Developing further on the hypothesis researches looked at the effects of other fermented foods which can help in preventing or delaying the onset of type-2 diabetes. Scientists have observed that the lowered risk was seen amongst people who ate about 4.5 standard 125-grams cups of curd/yogurt a week. As per the research, this was also the case with other low-fat fermented dairy products including low-fat cottage cheese. 

We Indians have adopted curd eating habits from older days. For any good thing you step out of home our mothers come along with a few spoon of curd for good luck. The only difference in it being low-fat was doubtful, as majority of households use the whole milk/ full cream buffalo milk to make curd out of it. Here the researches have stressed on having low-fat curd/ yogurt. The scientists have also emphasized that, the more primary risk factor for type 2 diabetes is being overweight or obese. Following a regular exercise pattern, having more of plant based food and maintaining a healthy weight goes a long way in helping to prevent the diabetes. Eating the right food does contribute in effectively averting the onset of diabetes.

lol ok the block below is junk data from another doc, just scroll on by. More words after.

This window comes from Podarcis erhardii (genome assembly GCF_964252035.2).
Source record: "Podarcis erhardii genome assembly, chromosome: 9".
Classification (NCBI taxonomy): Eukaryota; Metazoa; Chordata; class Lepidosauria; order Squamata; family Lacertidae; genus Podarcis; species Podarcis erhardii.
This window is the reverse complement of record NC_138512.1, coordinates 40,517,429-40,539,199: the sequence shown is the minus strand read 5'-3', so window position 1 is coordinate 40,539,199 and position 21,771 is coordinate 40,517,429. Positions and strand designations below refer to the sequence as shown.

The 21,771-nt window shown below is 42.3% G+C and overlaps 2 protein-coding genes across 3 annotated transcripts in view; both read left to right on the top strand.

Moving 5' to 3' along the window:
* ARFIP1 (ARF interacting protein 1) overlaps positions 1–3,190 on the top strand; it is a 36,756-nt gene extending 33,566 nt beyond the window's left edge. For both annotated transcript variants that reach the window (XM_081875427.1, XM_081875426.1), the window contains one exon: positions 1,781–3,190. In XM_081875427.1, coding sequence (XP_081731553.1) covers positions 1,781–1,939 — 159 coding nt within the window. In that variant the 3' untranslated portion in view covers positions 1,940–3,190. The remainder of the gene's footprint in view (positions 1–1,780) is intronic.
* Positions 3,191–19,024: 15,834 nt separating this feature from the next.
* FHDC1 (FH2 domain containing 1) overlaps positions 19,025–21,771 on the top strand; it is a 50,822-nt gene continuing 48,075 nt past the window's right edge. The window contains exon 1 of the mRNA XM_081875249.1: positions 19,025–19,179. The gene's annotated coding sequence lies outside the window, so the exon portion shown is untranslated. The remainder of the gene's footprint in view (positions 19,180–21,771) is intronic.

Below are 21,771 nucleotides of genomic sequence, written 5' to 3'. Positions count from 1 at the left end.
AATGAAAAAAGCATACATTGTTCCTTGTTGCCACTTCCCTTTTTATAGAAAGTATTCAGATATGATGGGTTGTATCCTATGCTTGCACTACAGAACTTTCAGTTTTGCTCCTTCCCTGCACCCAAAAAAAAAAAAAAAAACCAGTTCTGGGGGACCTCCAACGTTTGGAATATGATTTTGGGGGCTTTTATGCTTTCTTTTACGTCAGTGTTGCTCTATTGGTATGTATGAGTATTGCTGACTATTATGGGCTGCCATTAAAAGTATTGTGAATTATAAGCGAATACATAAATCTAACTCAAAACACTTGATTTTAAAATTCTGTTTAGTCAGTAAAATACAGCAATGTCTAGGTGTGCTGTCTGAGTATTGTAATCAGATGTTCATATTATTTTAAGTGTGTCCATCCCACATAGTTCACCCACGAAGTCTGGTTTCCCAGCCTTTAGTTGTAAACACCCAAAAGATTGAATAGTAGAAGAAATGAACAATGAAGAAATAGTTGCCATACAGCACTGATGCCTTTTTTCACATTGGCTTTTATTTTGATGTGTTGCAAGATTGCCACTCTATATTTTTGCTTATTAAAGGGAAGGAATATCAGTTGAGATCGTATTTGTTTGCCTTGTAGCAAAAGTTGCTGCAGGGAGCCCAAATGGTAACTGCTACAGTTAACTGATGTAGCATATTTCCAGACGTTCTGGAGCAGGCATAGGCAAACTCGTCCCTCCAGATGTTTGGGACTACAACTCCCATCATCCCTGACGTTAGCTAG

As per International Diabetes Federation’s statistics India is second to China in housing almost 67 million diabetics with another 30 million in prediabetes group. The more alarming fact presented by IDF was that 52% of Indians don’t even know that they are suffering from high blood sugar. When you read such statistics and try to comprehend it just gives a scarier picture. A developing economy like India where people are working hard to achieve as much as possible in life will end up acquiring diabetes - all the monetarily achievements are then used to get treatments curing diabetes. Well, you can control diabetes but you can’t cure it. In that scenario, don’t you think that it makes a better sense to tune up our life to avoid dreaded diseases like diabetes rather than just focusing on achieving the name, fame and money?  

Thinking, where to start? Well, you can begin to explore more and know the risk of diabetes for yourself, your family members and your children’s at our portal: 

How a report in GRASS-Diabetes help’s you in combating Diabetes? Here is what a Grass-Report consists of: